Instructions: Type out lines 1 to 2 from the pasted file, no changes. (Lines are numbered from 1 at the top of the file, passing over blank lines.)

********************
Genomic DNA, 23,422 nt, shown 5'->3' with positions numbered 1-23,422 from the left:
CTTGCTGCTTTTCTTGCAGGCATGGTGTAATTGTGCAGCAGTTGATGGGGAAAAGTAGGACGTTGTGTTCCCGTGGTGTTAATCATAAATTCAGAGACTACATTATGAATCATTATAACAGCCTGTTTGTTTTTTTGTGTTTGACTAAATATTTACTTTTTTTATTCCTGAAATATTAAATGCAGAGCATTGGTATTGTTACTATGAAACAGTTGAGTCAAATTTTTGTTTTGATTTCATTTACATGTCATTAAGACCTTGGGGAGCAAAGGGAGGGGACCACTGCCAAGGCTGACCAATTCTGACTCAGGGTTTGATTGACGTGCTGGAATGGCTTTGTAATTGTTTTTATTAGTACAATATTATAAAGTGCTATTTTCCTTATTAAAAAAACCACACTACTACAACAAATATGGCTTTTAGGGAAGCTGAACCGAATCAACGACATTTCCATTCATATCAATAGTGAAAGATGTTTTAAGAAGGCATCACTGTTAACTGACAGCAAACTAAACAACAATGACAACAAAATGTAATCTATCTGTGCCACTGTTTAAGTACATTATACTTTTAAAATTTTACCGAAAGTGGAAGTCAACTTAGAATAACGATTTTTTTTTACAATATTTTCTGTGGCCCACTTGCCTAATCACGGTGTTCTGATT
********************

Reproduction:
Genomic DNA, 23,422 nt, shown 5'->3' with positions numbered 1-23,422 from the left:
CTTGCTGCTTTTCTTGCAGGCATGGTGTAATTGTGCAGCAGTTGATGGGGAAAAGTAGGACGTTGTGTTCCCGTGGTGTTAATCATAAATTCAGAGACTACATTATGAATCATTATAACAGCCTGTTTGTTTTTTTGTGTTTGACTAAATATTTACTTTTTTTATTCCTGAAATATTAAATGCAGAGCATTGGTATTGTTACTATGAAACAGTTGAGTCAAATTTTTGTTTTGATTTCATTTACATGTCATTAAGACCTTGGGGAGCAAAGGGAGGGGACCACTGCCAAGGCTGACCAATTCTGACTCAGGGTTTGATTGACGTGCTGGAATGGCTTTGTAATTGTTTTTATTAGTACAATATTATAAAGTGCTATTTTCCTTATTAAAAAAACCACACTACTACAACAAATATGGCTTTTAGGGAAGCTGAACCGAATCAACGACATTTCCATTCATATCAATAGTGAAAGATGTTTTAAGAAGGCATCACTGTTAACTGACAGCAAACTAAACAACAATGACAACAAAATGTAATCTATCTGTGCCACTGTTTAAGTACATTATACTTTTAAAATTTTACCGAAAGTGGAAGTCAACTTAGAATAACGATTTTTTTTTACAATATTTTCTGTGGCCCACTTGCCTAATCACGGTGTTCTGATT